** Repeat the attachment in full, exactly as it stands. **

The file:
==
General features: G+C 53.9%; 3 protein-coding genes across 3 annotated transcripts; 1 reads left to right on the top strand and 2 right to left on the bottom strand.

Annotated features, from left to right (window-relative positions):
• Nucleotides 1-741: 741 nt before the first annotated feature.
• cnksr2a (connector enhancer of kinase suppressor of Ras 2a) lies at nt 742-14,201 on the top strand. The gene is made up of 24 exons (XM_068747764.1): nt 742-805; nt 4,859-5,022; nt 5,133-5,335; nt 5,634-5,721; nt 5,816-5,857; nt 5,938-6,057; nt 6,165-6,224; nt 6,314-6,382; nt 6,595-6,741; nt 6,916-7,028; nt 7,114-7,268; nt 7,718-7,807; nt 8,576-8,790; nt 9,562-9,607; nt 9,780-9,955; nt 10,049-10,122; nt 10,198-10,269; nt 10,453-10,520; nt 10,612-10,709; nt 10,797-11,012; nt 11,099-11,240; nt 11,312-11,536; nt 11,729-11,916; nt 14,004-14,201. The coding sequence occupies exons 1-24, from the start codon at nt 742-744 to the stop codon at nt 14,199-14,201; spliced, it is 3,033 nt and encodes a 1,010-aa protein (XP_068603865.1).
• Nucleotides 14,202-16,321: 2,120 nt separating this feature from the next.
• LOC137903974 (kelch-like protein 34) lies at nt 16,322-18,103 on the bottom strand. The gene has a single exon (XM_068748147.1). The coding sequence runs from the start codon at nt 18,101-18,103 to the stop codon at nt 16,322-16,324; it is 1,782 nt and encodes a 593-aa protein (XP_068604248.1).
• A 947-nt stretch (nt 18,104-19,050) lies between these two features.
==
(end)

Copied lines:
General features: G+C 53.9%; 3 protein-coding genes across 3 annotated transcripts; 1 reads left to right on the top strand and 2 right to left on the bottom strand.

Annotated features, from left to right (window-relative positions):
• Nucleotides 1-741: 741 nt before the first annotated feature.
• cnksr2a (connector enhancer of kinase suppressor of Ras 2a) lies at nt 742-14,201 on the top strand. The gene is made up of 24 exons (XM_068747764.1): nt 742-805; nt 4,859-5,022; nt 5,133-5,335; nt 5,634-5,721; nt 5,816-5,857; nt 5,938-6,057; nt 6,165-6,224; nt 6,314-6,382; nt 6,595-6,741; nt 6,916-7,028; nt 7,114-7,268; nt 7,718-7,807; nt 8,576-8,790; nt 9,562-9,607; nt 9,780-9,955; nt 10,049-10,122; nt 10,198-10,269; nt 10,453-10,520; nt 10,612-10,709; nt 10,797-11,012; nt 11,099-11,240; nt 11,312-11,536; nt 11,729-11,916; nt 14,004-14,201. The coding sequence occupies exons 1-24, from the start codon at nt 742-744 to the stop codon at nt 14,199-14,201; spliced, it is 3,033 nt and encodes a 1,010-aa protein (XP_068603865.1).
• Nucleotides 14,202-16,321: 2,120 nt separating this feature from the next.
• LOC137903974 (kelch-like protein 34) lies at nt 16,322-18,103 on the bottom strand. The gene has a single exon (XM_068748147.1). The coding sequence runs from the start codon at nt 18,101-18,103 to the stop codon at nt 16,322-16,324; it is 1,782 nt and encodes a 593-aa protein (XP_068604248.1).
• A 947-nt stretch (nt 18,104-19,050) lies between these two features.